Saturday, September 06, 2008

Hanna (5)

Our power has been off for about an hour and a half. It just came back on. It is still windy out there -- maybe 30 mph with gusts of 35 - 40. But there is no tide in the village. I am guessing that Hanna will soon be past us. I understand that all ferry service to Ocracoke was suspended. I expect service across Hatteras Inlet to begin again later today. Call this number for the latest information on all ferry routes: 1-800-BY-FERRY.

Emergency Management never called for an evacuation of Ocracoke, although the National Park was evacuated, and beach access ramps are closed. At this time a few folks are out and about, walking or biking or driving, and I haven't seen or heard about any damage. Unless something noteworthy happens, I probably won't be posting again until tomorrow.

Out thanks to all of our readers who keep us in your thoughts during storms and hurricanes.

Our latest Ocracoke Newsletter is the story of the wreck of the Victoria S, and Ocracoke's first automobile accident. You can read it here.


  1. Anonymous11:14 AM

    So glad this one wasn't bad for you. My husband said I was following this storm like I live there, and I said "but, honey, this is OCRACOKE!". A lot of people love your home and always wish all of you the best.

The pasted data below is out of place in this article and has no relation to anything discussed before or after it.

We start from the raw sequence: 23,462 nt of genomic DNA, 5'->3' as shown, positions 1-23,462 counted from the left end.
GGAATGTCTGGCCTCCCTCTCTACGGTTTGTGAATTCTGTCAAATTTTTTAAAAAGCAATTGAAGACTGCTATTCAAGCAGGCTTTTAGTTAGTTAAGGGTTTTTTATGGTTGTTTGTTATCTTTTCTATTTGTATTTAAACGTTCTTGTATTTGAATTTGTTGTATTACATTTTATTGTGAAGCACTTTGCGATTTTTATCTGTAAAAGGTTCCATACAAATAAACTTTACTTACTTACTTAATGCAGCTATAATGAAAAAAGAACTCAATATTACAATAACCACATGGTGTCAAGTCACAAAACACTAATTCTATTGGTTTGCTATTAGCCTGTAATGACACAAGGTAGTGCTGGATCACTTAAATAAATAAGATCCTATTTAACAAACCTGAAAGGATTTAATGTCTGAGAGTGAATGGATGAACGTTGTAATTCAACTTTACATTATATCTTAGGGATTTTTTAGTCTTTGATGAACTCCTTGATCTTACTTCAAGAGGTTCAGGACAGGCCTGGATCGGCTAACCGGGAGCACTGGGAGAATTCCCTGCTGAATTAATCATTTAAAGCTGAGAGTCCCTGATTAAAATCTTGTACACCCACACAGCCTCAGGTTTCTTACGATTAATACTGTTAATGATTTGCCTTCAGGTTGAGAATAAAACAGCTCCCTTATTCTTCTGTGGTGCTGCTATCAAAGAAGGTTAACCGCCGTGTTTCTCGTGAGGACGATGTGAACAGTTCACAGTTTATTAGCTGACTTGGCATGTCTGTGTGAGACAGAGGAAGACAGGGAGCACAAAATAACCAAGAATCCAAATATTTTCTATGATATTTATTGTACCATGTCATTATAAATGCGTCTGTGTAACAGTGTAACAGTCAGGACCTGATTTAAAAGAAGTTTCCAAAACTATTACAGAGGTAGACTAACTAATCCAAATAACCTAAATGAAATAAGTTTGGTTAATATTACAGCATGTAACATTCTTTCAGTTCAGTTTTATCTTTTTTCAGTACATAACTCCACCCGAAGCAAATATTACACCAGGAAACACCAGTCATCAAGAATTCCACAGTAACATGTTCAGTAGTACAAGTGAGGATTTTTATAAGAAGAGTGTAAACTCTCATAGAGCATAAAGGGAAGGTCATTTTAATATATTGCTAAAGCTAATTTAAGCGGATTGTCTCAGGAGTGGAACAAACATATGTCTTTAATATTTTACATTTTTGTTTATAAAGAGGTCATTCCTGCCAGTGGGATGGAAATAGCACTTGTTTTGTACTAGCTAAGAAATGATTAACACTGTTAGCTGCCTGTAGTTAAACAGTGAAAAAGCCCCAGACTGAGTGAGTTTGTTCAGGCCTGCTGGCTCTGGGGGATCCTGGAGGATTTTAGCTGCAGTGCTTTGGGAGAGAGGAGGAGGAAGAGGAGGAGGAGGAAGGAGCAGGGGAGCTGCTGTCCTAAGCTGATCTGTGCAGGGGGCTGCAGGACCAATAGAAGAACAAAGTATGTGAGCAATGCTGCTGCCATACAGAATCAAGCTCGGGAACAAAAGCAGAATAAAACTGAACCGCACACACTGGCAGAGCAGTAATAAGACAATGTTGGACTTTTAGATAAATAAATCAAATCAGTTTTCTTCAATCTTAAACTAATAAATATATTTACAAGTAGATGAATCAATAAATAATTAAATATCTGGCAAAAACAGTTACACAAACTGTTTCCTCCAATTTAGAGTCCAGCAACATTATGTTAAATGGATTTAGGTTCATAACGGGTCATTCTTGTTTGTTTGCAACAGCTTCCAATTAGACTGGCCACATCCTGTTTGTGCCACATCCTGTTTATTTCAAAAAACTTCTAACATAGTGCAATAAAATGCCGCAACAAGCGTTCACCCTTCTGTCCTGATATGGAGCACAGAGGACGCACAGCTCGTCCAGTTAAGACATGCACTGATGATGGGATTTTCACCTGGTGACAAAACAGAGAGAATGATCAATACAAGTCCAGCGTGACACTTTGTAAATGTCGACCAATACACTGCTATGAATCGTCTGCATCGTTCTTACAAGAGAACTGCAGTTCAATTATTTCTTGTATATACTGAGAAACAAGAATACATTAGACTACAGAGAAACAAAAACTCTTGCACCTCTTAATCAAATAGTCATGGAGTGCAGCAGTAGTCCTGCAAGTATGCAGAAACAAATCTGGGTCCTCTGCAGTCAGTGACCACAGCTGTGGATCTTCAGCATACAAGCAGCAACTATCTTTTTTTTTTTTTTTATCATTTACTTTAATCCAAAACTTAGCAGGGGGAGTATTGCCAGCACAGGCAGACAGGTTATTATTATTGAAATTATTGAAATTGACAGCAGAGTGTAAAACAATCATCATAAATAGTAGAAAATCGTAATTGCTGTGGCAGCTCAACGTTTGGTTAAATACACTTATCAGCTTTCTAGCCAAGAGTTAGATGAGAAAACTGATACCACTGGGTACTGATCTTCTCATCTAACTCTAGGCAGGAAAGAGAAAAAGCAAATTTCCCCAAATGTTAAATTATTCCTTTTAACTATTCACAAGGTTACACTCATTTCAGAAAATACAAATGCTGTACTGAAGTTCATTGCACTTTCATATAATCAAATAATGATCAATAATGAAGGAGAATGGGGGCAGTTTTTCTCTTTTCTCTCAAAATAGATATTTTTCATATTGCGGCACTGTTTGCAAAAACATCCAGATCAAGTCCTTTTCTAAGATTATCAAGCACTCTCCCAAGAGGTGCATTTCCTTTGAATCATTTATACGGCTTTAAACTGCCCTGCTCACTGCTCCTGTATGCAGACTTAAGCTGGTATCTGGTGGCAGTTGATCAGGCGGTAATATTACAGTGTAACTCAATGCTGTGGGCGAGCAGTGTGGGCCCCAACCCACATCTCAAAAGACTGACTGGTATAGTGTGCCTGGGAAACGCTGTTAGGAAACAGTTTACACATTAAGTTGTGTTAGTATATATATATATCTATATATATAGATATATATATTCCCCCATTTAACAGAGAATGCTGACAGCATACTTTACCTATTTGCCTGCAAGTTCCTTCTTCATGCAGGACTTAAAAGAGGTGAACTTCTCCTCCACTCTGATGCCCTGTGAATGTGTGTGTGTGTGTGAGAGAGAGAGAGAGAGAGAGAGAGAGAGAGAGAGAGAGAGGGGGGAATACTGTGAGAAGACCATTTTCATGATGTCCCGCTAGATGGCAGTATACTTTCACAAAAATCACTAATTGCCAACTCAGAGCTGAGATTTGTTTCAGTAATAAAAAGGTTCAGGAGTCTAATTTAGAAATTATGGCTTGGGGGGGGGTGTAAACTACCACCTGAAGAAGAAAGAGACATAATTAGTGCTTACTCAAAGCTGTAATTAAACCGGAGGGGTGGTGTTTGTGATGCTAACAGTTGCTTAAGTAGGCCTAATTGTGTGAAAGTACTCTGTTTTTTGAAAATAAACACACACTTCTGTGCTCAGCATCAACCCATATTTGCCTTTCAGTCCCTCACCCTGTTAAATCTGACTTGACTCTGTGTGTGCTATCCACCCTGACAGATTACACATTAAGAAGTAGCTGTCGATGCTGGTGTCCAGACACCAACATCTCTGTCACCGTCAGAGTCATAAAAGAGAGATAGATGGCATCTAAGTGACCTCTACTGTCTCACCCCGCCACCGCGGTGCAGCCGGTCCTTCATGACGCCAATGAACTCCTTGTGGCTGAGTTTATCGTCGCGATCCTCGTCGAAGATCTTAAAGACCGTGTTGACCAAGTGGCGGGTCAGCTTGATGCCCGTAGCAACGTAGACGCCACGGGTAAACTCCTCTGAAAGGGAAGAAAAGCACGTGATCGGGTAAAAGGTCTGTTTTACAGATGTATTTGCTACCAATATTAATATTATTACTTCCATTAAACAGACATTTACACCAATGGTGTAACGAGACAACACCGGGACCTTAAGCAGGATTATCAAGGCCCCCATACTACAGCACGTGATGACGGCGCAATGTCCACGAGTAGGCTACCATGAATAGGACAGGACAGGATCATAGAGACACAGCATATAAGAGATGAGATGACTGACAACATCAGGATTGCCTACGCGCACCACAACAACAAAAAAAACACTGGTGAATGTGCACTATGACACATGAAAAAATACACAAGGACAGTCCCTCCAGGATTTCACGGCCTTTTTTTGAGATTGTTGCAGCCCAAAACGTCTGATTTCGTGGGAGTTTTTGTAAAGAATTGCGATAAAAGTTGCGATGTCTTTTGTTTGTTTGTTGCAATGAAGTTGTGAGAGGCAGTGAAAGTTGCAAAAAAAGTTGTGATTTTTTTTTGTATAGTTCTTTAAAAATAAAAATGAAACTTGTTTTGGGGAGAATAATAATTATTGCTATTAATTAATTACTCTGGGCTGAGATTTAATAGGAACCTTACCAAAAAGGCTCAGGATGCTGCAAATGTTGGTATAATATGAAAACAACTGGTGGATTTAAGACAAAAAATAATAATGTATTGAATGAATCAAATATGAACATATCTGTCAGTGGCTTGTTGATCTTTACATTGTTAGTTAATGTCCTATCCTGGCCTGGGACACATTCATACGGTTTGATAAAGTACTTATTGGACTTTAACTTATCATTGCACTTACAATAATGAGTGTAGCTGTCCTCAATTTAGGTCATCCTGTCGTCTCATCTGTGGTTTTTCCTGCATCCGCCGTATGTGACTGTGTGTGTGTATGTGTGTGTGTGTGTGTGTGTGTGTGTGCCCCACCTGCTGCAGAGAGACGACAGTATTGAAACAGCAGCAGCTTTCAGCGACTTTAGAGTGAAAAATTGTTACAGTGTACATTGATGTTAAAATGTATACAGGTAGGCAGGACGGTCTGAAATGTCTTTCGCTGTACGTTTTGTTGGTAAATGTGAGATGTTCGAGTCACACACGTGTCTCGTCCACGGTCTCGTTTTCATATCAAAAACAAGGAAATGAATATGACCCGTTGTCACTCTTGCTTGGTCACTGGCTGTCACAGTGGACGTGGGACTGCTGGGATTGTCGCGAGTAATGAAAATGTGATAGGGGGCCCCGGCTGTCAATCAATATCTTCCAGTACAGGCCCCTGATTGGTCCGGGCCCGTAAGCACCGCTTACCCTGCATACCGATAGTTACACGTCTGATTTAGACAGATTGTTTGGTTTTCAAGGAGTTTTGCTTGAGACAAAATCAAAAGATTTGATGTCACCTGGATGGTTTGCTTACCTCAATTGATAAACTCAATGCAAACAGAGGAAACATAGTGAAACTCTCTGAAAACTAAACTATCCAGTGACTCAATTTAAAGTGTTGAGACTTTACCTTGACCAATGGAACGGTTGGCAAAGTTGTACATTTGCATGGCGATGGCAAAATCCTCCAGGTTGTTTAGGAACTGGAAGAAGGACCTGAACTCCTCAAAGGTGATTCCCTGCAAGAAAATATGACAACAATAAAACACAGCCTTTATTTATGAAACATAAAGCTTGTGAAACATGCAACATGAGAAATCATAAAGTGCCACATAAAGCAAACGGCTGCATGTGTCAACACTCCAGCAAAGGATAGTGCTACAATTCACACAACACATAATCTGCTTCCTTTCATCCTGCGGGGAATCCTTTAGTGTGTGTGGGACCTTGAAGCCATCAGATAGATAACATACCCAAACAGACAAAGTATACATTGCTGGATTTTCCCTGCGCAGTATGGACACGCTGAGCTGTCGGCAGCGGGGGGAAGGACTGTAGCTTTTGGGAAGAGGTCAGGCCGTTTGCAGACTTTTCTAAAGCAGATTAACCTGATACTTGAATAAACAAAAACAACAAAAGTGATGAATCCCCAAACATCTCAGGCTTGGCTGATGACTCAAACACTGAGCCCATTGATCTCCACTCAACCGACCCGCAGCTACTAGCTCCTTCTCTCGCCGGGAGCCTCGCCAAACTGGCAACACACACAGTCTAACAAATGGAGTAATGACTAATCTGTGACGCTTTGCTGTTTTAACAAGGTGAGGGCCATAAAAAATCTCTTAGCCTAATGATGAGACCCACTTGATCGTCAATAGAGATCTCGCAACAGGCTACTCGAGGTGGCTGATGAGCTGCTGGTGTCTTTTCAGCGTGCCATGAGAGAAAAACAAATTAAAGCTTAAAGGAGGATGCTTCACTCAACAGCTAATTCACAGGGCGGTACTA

2. Thank God things went well for you. When you say people park their cars on higher ground, where in the heck is higher ground there? Thanks for keeping us up on the goings on there. I'll sleep better tonight knowing all is well.

  3. "Higher ground" can be just a small hill, or a little rise in the yard, or a ramp, or one of the shoulders along the road where the Navy pumped up the dredged sand in WWII. It only has to be a foot or two higher than the flood tide. The goal is to keep salt water away from the engine (and brakes and transmission, if possible). Because this is an island, the tide water generally runs off the other side, and will not back up like flood waters sometimes do along inland rivers. However, flood waters can back up on the mainland and then rush back (as a "tidal wave"), causing much damage. That's what happened in 1944.